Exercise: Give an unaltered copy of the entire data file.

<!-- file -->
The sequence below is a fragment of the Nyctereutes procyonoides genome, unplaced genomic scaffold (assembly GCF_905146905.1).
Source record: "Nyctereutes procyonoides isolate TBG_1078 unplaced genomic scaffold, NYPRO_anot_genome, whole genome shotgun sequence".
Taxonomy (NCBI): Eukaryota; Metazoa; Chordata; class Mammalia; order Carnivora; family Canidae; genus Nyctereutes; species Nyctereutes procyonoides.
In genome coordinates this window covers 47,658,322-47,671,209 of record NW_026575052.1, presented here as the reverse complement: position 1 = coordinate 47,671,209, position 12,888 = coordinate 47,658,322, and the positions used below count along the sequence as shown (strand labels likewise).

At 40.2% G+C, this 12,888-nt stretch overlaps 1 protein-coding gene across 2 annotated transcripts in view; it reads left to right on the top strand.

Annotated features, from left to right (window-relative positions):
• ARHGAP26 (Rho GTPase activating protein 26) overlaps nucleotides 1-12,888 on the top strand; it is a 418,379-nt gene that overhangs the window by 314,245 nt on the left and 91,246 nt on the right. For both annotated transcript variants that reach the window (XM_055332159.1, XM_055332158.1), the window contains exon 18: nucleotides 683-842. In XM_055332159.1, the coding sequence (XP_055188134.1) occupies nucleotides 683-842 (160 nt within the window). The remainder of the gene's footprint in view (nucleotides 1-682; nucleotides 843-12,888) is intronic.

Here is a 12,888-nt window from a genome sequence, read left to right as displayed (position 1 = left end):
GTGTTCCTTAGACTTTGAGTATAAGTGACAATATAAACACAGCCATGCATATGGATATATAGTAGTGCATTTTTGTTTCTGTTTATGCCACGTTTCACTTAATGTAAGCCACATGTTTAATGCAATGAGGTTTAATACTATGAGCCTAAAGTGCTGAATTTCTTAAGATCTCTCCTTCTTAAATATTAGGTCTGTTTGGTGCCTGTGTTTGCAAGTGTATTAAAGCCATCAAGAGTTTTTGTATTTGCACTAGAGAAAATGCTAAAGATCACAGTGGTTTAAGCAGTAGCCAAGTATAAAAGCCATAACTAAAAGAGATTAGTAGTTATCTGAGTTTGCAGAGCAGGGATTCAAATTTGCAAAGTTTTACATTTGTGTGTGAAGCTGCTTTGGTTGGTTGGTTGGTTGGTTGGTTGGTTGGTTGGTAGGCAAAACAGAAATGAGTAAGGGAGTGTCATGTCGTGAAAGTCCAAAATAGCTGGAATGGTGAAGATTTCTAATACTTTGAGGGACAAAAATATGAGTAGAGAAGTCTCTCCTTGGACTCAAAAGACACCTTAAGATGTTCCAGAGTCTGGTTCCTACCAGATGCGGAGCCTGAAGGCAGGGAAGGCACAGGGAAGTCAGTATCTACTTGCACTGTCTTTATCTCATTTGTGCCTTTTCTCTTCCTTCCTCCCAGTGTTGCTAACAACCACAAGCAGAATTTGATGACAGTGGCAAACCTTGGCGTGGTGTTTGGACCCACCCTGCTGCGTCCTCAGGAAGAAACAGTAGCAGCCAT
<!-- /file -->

The sequence below is a fragment of the Nyctereutes procyonoides genome, unplaced genomic scaffold (assembly GCF_905146905.1).
Source record: "Nyctereutes procyonoides isolate TBG_1078 unplaced genomic scaffold, NYPRO_anot_genome, whole genome shotgun sequence".
Taxonomy (NCBI): Eukaryota; Metazoa; Chordata; class Mammalia; order Carnivora; family Canidae; genus Nyctereutes; species Nyctereutes procyonoides.
In genome coordinates this window covers 47,658,322-47,671,209 of record NW_026575052.1, presented here as the reverse complement: position 1 = coordinate 47,671,209, position 12,888 = coordinate 47,658,322, and the positions used below count along the sequence as shown (strand labels likewise).

At 40.2% G+C, this 12,888-nt stretch overlaps 1 protein-coding gene across 2 annotated transcripts in view; it reads left to right on the top strand.

Annotated features, from left to right (window-relative positions):
• ARHGAP26 (Rho GTPase activating protein 26) overlaps nucleotides 1-12,888 on the top strand; it is a 418,379-nt gene that overhangs the window by 314,245 nt on the left and 91,246 nt on the right. For both annotated transcript variants that reach the window (XM_055332159.1, XM_055332158.1), the window contains exon 18: nucleotides 683-842. In XM_055332159.1, the coding sequence (XP_055188134.1) occupies nucleotides 683-842 (160 nt within the window). The remainder of the gene's footprint in view (nucleotides 1-682; nucleotides 843-12,888) is intronic.

Here is a 12,888-nt window from a genome sequence, read left to right as displayed (position 1 = left end):
GTGTTCCTTAGACTTTGAGTATAAGTGACAATATAAACACAGCCATGCATATGGATATATAGTAGTGCATTTTTGTTTCTGTTTATGCCACGTTTCACTTAATGTAAGCCACATGTTTAATGCAATGAGGTTTAATACTATGAGCCTAAAGTGCTGAATTTCTTAAGATCTCTCCTTCTTAAATATTAGGTCTGTTTGGTGCCTGTGTTTGCAAGTGTATTAAAGCCATCAAGAGTTTTTGTATTTGCACTAGAGAAAATGCTAAAGATCACAGTGGTTTAAGCAGTAGCCAAGTATAAAAGCCATAACTAAAAGAGATTAGTAGTTATCTGAGTTTGCAGAGCAGGGATTCAAATTTGCAAAGTTTTACATTTGTGTGTGAAGCTGCTTTGGTTGGTTGGTTGGTTGGTTGGTTGGTTGGTTGGTAGGCAAAACAGAAATGAGTAAGGGAGTGTCATGTCGTGAAAGTCCAAAATAGCTGGAATGGTGAAGATTTCTAATACTTTGAGGGACAAAAATATGAGTAGAGAAGTCTCTCCTTGGACTCAAAAGACACCTTAAGATGTTCCAGAGTCTGGTTCCTACCAGATGCGGAGCCTGAAGGCAGGGAAGGCACAGGGAAGTCAGTATCTACTTGCACTGTCTTTATCTCATTTGTGCCTTTTCTCTTCCTTCCTCCCAGTGTTGCTAACAACCACAAGCAGAATTTGATGACAGTGGCAAACCTTGGCGTGGTGTTTGGACCCACCCTGCTGCGTCCTCAGGAAGAAACAGTAGCAGCCAT